B100 – The Fuel of the Future
Walking Confidently into a Lower Carbon Tomorrow
In 2020, Underwriters Laboratories (UL) updated its UL 296 Standard for Oil Burners to include testing to certify for use with B20 Bioheat® fuel. That same year, ASTM released D6751-20a with specifications for B100 biodiesel. The renewable liquid fuels industry cheered these developments, and waited … for the news received in November 2022, when UL 296 was again updated, this time to include B100.
We have entered the lower carbon energy future that the founders of Chevron Renewable Energy Group envisioned nearly 30 years ago when they built their first methyl ester plant. These updated standards recognize the importance of renewable fuels in the fight to bring lower carbon solutions to the market, just as our company does.
The updated UL 296 includes the following changes:
- Oil burners under the standard may be intended for use with “B21-B100 which are biodiesel blends that may contain up to 100% biodiesel”
- ASTM D6751 added to the definition of acceptable fuels.
- Modifications to the metallic and non-metallic materials sections
- Modifications to testing and evaluation of both dynamic and static seals
- The addition of “SA51.4 Range of Fuels Test”
- SA51.4.1 A burner is to be set up as defined in the Combustion Test in 51.2.1 – 51.2.5 or 51.3.1 – 51.3.7 as applicable.
- SA51.4.2 A burner shall be fired with B100, the burner excess air, flue gas CO2, or flue gas oxygen shall be adjusted to a level specified by the manufacturer in their instructions shipped with the burner for B100. If the manufacturer’s instructions do not specify an excess, flue gas CO2, or flue gas oxygen level when operating with B100, the burner air/fuel ratio shall be adjusted to provide 11.5% flue gas CO2.
- SA51.4.3 Without any other adjustment to the burner the fuel supply shall be changed from B100 to No.2. When operating at steady state with No. 2, the burner shall meet all requirements of Section 50.1.1 and 50.1.2.
Virtually every liquid fuel fired burner available today is rated to run on B20. Many of those systems were submitted for certification to UL within months of the previous update. The move to B100 equipment may be even faster, as R.W. Beckett announced the first production run of burners with B100 compliant components, beginning February 2023, and B100 is being used in homes across the country.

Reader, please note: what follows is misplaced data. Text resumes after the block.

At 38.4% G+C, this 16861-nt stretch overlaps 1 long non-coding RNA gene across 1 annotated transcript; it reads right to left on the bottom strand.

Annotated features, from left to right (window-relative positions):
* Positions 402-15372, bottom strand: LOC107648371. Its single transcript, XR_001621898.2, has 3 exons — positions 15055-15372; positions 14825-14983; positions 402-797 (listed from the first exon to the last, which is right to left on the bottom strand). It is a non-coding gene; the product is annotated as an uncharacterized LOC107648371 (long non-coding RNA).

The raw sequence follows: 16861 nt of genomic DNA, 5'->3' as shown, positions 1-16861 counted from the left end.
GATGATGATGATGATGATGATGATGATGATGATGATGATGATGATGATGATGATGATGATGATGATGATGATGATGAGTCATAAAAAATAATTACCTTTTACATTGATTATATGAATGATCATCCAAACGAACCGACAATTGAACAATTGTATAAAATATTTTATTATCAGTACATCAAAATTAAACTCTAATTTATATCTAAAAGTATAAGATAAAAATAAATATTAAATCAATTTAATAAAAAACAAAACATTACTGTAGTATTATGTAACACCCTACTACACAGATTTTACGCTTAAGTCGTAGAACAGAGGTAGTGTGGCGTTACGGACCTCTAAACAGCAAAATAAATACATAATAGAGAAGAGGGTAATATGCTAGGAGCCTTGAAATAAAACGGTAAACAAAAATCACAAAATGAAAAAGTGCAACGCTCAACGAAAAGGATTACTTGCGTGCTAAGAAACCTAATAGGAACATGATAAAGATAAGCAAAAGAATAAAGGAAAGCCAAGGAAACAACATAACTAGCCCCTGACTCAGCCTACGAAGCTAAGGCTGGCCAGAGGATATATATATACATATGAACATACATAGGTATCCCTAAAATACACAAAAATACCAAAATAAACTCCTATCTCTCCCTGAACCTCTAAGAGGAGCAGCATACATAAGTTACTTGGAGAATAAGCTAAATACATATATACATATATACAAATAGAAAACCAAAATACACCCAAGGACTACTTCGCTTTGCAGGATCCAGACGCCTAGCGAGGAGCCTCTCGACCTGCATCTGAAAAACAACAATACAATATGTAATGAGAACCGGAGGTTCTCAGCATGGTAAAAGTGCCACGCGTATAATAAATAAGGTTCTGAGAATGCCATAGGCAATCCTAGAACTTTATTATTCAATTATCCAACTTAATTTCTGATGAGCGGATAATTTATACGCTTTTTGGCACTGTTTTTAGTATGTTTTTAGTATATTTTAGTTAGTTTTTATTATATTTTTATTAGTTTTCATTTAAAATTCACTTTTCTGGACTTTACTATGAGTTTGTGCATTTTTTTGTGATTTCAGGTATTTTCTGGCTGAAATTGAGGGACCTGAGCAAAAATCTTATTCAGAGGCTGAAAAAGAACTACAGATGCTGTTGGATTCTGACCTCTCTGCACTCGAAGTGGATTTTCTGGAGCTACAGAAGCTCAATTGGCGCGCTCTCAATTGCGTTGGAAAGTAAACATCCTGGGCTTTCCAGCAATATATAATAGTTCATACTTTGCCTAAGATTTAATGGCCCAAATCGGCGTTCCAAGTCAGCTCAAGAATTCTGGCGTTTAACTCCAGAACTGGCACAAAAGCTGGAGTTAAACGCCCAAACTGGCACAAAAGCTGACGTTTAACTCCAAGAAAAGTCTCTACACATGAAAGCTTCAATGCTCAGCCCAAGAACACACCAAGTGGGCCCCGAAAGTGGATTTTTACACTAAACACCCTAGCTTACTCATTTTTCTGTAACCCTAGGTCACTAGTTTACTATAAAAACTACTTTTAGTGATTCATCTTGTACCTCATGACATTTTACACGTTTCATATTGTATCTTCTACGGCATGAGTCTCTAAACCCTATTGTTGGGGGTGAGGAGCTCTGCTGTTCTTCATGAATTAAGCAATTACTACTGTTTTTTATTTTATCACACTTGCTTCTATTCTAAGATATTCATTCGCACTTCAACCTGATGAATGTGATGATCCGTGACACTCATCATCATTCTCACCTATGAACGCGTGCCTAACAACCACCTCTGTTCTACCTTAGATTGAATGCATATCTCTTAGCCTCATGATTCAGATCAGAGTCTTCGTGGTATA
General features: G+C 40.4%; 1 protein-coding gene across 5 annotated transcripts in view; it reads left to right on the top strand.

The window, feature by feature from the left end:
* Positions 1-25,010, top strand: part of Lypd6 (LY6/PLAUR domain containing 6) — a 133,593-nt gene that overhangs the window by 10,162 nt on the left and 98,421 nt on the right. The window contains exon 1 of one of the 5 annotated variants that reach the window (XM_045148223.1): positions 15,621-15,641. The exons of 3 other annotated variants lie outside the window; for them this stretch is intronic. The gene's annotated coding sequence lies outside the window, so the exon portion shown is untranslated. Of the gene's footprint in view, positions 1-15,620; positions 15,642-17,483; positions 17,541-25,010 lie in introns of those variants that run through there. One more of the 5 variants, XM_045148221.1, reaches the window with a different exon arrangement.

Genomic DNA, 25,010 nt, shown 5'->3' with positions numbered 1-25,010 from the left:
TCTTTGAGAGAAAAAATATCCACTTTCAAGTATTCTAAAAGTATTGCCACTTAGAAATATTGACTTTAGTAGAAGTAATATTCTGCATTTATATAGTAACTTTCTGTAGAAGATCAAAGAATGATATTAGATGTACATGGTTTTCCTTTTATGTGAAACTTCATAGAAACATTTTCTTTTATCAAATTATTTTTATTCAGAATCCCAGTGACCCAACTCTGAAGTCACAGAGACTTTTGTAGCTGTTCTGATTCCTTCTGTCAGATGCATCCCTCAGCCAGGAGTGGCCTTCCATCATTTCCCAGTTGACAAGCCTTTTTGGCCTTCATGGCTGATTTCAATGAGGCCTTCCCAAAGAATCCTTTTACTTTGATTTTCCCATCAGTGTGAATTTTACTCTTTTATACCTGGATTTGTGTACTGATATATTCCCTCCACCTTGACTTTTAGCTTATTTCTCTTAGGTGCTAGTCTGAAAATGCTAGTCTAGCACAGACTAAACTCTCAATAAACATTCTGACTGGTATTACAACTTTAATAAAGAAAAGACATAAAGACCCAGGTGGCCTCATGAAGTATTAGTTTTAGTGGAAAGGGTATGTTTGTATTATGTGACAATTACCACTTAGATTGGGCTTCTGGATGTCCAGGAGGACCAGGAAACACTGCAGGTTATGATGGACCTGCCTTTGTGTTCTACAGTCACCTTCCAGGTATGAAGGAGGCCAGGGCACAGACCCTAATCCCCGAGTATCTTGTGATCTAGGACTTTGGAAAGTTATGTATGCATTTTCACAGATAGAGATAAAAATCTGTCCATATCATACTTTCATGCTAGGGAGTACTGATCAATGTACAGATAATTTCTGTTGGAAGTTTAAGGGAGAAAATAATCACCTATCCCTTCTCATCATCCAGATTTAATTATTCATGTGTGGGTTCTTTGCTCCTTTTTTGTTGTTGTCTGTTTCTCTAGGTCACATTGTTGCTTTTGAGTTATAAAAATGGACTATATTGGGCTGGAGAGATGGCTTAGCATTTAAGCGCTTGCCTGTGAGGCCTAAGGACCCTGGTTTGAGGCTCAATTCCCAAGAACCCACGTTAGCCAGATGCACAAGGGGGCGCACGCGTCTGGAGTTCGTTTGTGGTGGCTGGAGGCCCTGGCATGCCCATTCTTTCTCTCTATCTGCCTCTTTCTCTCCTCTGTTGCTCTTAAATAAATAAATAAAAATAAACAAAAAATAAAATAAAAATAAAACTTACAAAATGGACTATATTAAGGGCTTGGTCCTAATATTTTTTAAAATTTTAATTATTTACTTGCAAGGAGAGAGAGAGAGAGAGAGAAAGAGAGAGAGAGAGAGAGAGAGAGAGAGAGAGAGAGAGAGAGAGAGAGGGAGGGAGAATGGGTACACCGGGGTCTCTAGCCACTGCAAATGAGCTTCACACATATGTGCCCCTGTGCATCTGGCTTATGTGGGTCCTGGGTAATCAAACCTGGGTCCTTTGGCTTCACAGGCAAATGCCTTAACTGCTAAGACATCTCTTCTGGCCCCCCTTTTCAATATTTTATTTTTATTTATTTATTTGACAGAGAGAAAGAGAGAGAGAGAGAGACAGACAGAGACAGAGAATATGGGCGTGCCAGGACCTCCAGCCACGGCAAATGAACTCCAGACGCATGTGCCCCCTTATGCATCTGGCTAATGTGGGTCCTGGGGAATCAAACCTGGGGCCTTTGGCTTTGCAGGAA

Forward thinking liquid heating fuel wholesalers and distributors will be looking to increase the biodiesel blends in the fuels they sell. Chevron Renewable Energy Group has the expertise, distribution and commitment to help fuel the way to a lower carbon future. In 2021, our company produced 480 million gallons of biodiesel and renewable diesel. These fuels reduced carbon and waste products: approximately 78% of feedstock was from waste and residual streams, and our fuels reduced carbon by around 4.1 million metric tons. All our biodiesels meet or exceed ASTM D6751 standards, with Cetane numbers typically above 50. For our partners’ convenience, Chevron Renewable Energy Group terminals are often co-located with petroleum diesel terminals so fuel distributors and customers can get a variety of blended fuel options or customized blends right from the terminal.
At present, most state and federal plans to lower carbon intensity do not include biofuels beyond B50 blends, but our company and our partners have never waited for lower carbon fuel solutions to be legislated into action.
Jason Lawrence is Senior Business Development Executive at Chevron Renewable Energy Group. He can be reached at (717) 989-1313